Please note that there is absolutely no latecomer seating. 

Tickets: $11 tickets on sale now 

Purchase online: By Phone: 416-966-1062 In Person: During the festival at POSTSCRIPT, the patio at the Toronto Fringe. Located in the Hockey Rink at 275 Bathurst Street (Dundas + Bathurst). 

Toronto Fringe Communications Manager: Claire Wynveen,

Bad Dress Productions Media Contact: David Poon, (929) 452-4466 

Review: 1991 (RISER Project/Guilty By Association)

The RISER Project presents Cole Lewis’ unconventionally-staged coming-of-age play in Toronto

1991 is an inventive, intimate performance. Show creator Cole Lewis tells us a tragically all-too-common story about girlhood while eschewing traditions in theatrical performance and use of technology onstage.

We follow the account of 12-year-old Nicole, whom we soon realize is a younger, memory-distorted version of the playwright and creator. She spends a summer with her ill-tempered father in Delaware, ostensibly to protect her from the murders plaguing Southern Ontario. Although not stated explicitly, the lingering threat of a killer does seem to allude to notorious Canadian criminals Paul Bernardo and Karla Homolka, as well as one of their many victims Leslie Mahaffy. While Nicole survives her journey, we feel every bump and bruise she endures along the way.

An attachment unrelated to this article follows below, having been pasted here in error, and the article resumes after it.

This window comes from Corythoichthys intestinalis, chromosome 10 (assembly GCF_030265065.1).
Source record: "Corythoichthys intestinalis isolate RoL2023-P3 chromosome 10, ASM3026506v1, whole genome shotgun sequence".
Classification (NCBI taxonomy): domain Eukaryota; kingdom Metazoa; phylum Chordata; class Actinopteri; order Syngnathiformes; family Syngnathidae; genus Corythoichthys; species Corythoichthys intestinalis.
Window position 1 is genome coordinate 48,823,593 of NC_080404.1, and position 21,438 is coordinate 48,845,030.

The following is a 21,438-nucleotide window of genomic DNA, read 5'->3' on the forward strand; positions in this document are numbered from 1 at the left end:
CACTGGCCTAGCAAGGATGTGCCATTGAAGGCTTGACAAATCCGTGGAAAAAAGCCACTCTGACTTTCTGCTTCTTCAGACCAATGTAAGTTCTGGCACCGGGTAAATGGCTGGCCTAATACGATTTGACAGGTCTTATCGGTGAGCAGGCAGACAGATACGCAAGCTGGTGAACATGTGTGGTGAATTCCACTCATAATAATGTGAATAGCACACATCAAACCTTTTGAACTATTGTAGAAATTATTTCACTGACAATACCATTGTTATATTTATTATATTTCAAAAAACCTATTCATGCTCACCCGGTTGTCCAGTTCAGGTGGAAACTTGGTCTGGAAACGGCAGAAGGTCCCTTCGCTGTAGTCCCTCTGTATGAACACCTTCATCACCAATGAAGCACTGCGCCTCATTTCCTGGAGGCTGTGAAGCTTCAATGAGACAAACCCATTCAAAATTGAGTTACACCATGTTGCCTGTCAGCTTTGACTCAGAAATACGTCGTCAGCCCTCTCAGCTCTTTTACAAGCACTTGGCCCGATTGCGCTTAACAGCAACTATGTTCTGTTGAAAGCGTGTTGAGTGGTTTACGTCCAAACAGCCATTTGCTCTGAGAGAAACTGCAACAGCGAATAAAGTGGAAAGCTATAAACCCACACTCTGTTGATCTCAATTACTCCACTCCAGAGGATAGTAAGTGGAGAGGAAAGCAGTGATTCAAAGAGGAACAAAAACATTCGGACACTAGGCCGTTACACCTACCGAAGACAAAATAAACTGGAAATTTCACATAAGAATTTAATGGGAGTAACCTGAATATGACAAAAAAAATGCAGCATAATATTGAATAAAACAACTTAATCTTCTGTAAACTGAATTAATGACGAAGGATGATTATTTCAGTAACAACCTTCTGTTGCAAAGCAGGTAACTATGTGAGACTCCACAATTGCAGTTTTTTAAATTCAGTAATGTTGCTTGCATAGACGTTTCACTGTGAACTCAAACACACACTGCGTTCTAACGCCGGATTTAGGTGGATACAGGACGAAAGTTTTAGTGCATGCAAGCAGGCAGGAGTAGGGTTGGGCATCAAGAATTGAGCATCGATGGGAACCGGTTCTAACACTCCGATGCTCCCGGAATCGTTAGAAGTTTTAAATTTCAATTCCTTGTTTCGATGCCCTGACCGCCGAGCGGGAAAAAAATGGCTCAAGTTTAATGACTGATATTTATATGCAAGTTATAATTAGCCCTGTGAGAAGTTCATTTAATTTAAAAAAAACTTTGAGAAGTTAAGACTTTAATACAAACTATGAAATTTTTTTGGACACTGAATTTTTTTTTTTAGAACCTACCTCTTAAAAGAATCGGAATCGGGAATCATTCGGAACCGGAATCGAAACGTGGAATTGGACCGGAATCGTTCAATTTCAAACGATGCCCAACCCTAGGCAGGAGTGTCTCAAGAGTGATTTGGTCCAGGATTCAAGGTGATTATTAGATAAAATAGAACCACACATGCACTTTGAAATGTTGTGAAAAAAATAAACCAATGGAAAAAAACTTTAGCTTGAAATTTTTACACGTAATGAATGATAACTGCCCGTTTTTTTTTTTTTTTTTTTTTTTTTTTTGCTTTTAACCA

Continue reading Review: 1991 (RISER Project/Guilty By Association)

Review: Four Chords and a Gun (Starvox Entertainment)

Canadian premiere of punk rock memory play brings noise to Toronto

Four Chords and a Gun is a performance that we hear before we see. Fitting, considering it takes us behind the scenes of the iconic punk rock band the Ramones. After a rousing drum solo and some brief narration by sometime band member Marky Ramone (played by James Smith), we get to business. At least as much as a group of angry, self-medicating punks from Queens can.

The play is penned by comedian and actor John Ross Bowie, best known from roles on TV shows The Big Bang Theory and Speechless. This may cause trepidation for non-lovers of sitcoms, but untethered of television’s formulaic structure, Bowie proves himself a capable storyteller. He weaves a passionate, sharp, and informative account of the band, focusing on their trials and tribulations around recording the 1980 album End of the Century with flamboyant gun-toting producer Phil Spector.